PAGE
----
My natural hair is a daily practice in zen mindfulness.
My hair has set me free. It’s as simple and complicated as that: my hair changed my life.
I’ve applied chemicals to my hair since I was 12; to make my locks either straight or curly. The process never really took. What was supposed to become a once every 6 to 8 week process then became a once every 4 week process. My hair is thick and grows quickly. I felt as if I was always playing catch up for perfect tresses. I’d get my hair done on a Wednesday, and by the following Tuesday, I could feel a bit of new growth.
As I started getting older, and the grays started popping up, I added hair color to the mix. So, every 4 weeks, it was straighten, darken, and trim.
Then, something happened which stopped me in my tracks.
I had an allergic reaction to hair dye. It was frightening. I developed painful, angry blisters over my scalp and neck. I went to the doctor and got a prescription for antihistamines. Which, I very quickly discovered I was allergic to those, as well. The welts and blisters spread to my hands, my arms and my legs. It was a humiliating agony. That it happened during the summertime was worse….other women were wearing dresses and shorts, and I was a gross, hive-ridden mess.
I concentrated on getting better, but it took about 6 weeks for everything to die down. Then,
I started to dye my hair with a weaker solution (and therein color my hair more often). Easy enough. So I chose to color my hair in shorter intervals, and it worked, for a while. But because the dye was not permanent, I was coloring my hair every two weeks. And if I exercised extremely hard or went swimming, I’d have to do it every week. Plus, the dye stained my pillowcases. Bad enough, right? But clearly I wasn’t getting the message, because I kept coloring it for 6 months.
Then, I started noticing the straightening solutions weren’t really straightening my hair any more. I’d have the process done, and within 3 days, it would wash right out of my hair (along with the temporary hair color).
Soon, I was faced with a choice: cover the gray or straighten the hair. I couldn’t do both. After thinking about for weeks, I decided to let both go at the same time.
I was scared to death. I had no idea what my hair would look like.
I had absolutely no idea what to expect.
So, I did what any self-respecting 21 century woman would do: I looked it up on the internet. Within a few clicks, I had all the answers to every possible question I could ever have...and was immediately overwhelmed.
I’m a laid back lady: I want to spend, maybe 10 minutes on my hair. Actually, that’s a lie. I don’t even know why I just lied to you...I want to spend no more than 5 minutes on my hair. And that includes the time I’m looking for my hair care products. I’m not even low-maintenance: I’m no maintenance.
The lovely women I saw, those beautiful, perfectly coiffed women, clearly spent more time on their hair. And it showed, they had strikingly gorgeous tresses. But I’m a no-routine girl, and there was no way I was going to do even half of the things on their lists.
But I still, I tried. I convinced myself I could become The Girl Who Spent a Lot of Time on Hair Care. So I did spend the time, but no matter what I did, my hair was not going to look like theirs. Remember how I told you my hair is thick and grows fast? Well, it does. And my hair takes forever to get wet, and shrinks as it dries. But, most of the tutorials, guides and advice were for people who had a different head of hair than I did. Hair with gentle curls, instead of my zig-zags. Hair which smoothed down when you ran your hands over it, instead of out. I could try to make my hair look like theirs, and my hair might even stay that way for 5 minutes. But add one drop of rain, or the tiniest bit of humidity, and would it be all over.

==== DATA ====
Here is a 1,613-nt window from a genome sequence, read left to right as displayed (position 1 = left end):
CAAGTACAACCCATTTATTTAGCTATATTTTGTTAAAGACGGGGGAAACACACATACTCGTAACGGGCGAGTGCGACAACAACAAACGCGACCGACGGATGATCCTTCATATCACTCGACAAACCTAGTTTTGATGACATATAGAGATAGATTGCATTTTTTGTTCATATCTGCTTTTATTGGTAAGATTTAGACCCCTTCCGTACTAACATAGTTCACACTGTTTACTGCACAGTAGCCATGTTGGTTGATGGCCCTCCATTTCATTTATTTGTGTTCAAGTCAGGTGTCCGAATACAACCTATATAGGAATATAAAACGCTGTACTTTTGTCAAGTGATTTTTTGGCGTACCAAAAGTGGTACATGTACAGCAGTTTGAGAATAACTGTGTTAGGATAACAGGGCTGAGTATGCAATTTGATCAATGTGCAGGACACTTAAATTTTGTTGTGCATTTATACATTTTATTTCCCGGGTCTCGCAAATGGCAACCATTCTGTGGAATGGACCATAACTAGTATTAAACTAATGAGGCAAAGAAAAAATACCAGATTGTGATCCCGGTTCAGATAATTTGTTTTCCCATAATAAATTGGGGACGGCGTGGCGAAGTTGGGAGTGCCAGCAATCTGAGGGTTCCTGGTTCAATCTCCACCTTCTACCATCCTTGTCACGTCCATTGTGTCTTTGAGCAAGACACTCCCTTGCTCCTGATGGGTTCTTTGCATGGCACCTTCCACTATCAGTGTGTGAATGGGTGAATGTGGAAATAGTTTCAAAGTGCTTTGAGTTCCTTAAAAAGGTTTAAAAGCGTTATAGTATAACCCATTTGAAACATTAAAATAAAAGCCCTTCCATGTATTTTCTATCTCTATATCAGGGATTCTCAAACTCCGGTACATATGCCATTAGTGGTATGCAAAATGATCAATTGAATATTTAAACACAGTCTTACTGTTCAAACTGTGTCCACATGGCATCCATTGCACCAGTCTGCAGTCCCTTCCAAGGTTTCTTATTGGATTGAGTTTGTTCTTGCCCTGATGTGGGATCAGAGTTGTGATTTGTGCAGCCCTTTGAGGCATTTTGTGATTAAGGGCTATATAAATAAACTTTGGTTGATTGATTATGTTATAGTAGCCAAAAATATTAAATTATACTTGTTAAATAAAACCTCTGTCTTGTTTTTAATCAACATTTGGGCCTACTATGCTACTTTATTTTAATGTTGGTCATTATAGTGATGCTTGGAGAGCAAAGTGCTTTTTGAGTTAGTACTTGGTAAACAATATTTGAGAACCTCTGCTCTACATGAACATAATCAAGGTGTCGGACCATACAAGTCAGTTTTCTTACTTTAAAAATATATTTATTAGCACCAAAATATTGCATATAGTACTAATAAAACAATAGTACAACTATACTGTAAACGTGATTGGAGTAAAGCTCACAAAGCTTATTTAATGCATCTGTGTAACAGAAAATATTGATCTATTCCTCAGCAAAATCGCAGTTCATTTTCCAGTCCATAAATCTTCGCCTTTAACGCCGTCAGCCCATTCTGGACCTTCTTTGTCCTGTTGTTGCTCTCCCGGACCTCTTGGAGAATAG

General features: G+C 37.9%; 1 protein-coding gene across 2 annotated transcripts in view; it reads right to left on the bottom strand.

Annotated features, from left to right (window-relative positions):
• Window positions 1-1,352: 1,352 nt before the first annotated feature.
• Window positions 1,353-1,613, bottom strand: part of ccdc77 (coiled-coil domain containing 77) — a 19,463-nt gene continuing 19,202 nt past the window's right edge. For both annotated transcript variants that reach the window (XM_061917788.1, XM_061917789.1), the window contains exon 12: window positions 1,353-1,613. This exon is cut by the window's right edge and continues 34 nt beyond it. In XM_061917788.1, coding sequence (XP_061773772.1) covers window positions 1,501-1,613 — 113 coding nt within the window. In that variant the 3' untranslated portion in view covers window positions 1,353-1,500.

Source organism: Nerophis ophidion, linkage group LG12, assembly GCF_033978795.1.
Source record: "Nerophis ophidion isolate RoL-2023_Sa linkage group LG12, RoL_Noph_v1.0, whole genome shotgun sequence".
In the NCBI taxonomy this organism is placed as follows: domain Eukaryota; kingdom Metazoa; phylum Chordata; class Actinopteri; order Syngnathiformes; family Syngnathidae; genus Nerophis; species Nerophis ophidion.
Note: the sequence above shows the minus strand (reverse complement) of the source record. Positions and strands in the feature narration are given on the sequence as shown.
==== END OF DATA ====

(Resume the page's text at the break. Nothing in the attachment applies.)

There were times I spent 20 minutes on my hair (an eternity for me), only to go outside, and have it poof out to a nondescript tangle. Or, when I went to the beach, and felt as my carefully placed and pinned hair, crept up up up until it was plump halo of curls.
It became an exasperatingly futile exercise.
So I had another choice: love the hair on my head, or change the hair on my head.
I decided to love my hair.
I took the time to get to know every part of the hair on my head. My bangs don’t really like to curl, but the sides and back LOVE curling up. My hair loves a black tea rinse every now and again. I have a crazy cowlick that will never lie down. I’ve named her Sheila, and she does her own thing. I’ve found a brand of color-depositing conditioner, and use it without any issues.
I now love every curl, every gray, every bounce, every shrink-back...everything. My hairstyle doesn’t look like anyone else’s hair; and I don’t want to change it. It’s perfect just the way it is. My daily hair maintenance is now just under 5 minutes, and I fear no rain nor sleet nor act of humidity.
I took that same introspection I gleaned from hair care and started to apply it to other areas of my life: who am I, really, aside from everyone else’s expectations? How do I actually live my life, as opposed to how I think I live my life? I’ve learned to trust my instincts and understand my skepticism. I’ve learned that my attitude about my hair was my attitude about myself in the world: it needed to be changed in order to be accepted. I’ve turned my back on that way of thinking.
I’ve found the benefits of going your own way, in your own time, and for your own reasons are immeasurable, yet somehow tangible. You don’t have to touch the sun to feel the warmth of it’s glow. I’ve started to trust myself more, believe in myself more. Be myself, more.
The second I realized I was not like everybody else was frightening. The second after that was liberating. And the second after that was joy.